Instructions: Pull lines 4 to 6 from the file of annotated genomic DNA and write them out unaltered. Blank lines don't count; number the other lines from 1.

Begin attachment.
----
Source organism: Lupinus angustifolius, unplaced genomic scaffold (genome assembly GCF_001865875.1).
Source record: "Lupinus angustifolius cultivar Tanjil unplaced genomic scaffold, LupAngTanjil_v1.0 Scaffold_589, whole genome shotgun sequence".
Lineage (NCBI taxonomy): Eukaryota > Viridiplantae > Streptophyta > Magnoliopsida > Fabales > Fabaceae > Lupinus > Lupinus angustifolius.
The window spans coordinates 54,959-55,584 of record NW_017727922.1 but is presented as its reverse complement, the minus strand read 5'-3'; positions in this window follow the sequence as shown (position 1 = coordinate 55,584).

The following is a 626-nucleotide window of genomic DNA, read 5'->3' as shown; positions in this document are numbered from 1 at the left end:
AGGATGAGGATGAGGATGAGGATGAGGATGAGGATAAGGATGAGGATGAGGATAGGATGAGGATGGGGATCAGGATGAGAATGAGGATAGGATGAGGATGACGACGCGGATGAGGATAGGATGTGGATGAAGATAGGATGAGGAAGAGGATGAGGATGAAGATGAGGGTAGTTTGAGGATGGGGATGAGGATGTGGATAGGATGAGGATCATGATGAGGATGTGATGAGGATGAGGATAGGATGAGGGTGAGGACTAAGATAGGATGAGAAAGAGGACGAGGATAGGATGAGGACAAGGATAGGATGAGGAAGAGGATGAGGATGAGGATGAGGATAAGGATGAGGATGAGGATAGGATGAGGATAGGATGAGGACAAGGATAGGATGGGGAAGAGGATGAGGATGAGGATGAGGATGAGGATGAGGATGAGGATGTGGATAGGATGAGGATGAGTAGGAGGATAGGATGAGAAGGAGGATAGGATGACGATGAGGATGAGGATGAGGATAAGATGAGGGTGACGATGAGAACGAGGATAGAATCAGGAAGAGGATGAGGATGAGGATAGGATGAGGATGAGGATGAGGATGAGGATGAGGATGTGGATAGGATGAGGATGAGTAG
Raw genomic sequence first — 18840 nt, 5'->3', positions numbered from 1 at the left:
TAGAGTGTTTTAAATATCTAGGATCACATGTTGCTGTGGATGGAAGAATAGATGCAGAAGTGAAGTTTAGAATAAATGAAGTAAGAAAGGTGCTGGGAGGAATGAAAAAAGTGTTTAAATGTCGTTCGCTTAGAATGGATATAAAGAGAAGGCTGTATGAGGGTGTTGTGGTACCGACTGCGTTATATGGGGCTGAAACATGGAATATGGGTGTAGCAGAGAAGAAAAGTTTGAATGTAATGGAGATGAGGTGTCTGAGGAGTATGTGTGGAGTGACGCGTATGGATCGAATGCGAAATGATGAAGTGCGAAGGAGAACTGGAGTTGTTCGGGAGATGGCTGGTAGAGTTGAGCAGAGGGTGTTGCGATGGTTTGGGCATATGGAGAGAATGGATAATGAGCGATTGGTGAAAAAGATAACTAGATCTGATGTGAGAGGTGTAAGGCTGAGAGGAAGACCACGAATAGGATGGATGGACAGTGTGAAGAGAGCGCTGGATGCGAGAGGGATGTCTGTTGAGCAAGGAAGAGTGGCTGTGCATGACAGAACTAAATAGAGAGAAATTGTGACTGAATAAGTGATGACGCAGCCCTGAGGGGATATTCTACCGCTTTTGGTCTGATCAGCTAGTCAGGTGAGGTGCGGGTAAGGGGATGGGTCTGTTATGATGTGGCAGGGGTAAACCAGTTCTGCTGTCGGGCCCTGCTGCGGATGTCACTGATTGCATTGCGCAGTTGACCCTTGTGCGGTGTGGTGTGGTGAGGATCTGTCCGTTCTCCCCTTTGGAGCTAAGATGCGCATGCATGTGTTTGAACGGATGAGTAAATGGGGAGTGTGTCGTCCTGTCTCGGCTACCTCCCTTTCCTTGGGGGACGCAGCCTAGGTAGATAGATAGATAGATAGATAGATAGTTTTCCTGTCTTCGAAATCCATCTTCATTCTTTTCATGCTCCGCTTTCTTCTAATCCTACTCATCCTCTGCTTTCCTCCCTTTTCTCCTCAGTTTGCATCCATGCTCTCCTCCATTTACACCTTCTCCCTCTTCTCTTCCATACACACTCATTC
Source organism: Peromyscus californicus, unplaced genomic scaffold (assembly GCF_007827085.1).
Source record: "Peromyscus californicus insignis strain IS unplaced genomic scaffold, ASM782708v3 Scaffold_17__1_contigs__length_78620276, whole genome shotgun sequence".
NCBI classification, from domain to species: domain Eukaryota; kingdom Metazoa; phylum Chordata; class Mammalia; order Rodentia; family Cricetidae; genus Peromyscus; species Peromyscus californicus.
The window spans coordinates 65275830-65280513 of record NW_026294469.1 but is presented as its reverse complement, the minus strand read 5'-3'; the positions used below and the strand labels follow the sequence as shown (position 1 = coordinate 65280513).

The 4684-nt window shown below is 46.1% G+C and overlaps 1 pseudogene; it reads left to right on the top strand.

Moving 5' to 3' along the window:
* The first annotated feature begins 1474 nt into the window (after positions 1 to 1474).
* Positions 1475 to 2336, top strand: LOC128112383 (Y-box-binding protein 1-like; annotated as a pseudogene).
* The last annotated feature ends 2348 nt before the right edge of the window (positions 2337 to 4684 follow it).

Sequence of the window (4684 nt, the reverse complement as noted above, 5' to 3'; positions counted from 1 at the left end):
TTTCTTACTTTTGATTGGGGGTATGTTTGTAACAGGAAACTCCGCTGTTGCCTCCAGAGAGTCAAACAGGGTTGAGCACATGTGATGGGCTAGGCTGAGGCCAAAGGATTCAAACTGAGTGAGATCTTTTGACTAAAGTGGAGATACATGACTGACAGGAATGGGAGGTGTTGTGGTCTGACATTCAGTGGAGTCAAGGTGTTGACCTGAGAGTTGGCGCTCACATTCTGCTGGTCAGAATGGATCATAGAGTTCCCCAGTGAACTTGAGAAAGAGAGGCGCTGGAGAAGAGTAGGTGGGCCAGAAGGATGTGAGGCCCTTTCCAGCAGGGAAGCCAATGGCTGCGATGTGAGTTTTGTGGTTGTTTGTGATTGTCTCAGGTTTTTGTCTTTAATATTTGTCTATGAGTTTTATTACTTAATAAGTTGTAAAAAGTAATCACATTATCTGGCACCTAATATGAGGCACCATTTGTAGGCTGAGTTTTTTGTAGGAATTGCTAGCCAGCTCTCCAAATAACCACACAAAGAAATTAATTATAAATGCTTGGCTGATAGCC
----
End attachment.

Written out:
The window spans coordinates 54,959-55,584 of record NW_017727922.1 but is presented as its reverse complement, the minus strand read 5'-3'; positions in this window follow the sequence as shown (position 1 = coordinate 55,584).

The following is a 626-nucleotide window of genomic DNA, read 5'->3' as shown; positions in this document are numbered from 1 at the left end:
AGGATGAGGATGAGGATGAGGATGAGGATGAGGATAAGGATGAGGATGAGGATAGGATGAGGATGGGGATCAGGATGAGAATGAGGATAGGATGAGGATGACGACGCGGATGAGGATAGGATGTGGATGAAGATAGGATGAGGAAGAGGATGAGGATGAAGATGAGGGTAGTTTGAGGATGGGGATGAGGATGTGGATAGGATGAGGATCATGATGAGGATGTGATGAGGATGAGGATAGGATGAGGGTGAGGACTAAGATAGGATGAGAAAGAGGACGAGGATAGGATGAGGACAAGGATAGGATGAGGAAGAGGATGAGGATGAGGATGAGGATAAGGATGAGGATGAGGATAGGATGAGGATAGGATGAGGACAAGGATAGGATGGGGAAGAGGATGAGGATGAGGATGAGGATGAGGATGAGGATGAGGATGTGGATAGGATGAGGATGAGTAGGAGGATAGGATGAGAAGGAGGATAGGATGACGATGAGGATGAGGATGAGGATAAGATGAGGGTGACGATGAGAACGAGGATAGAATCAGGAAGAGGATGAGGATGAGGATAGGATGAGGATGAGGATGAGGATGAGGATGAGGATGTGGATAGGATGAGGATGAGTAG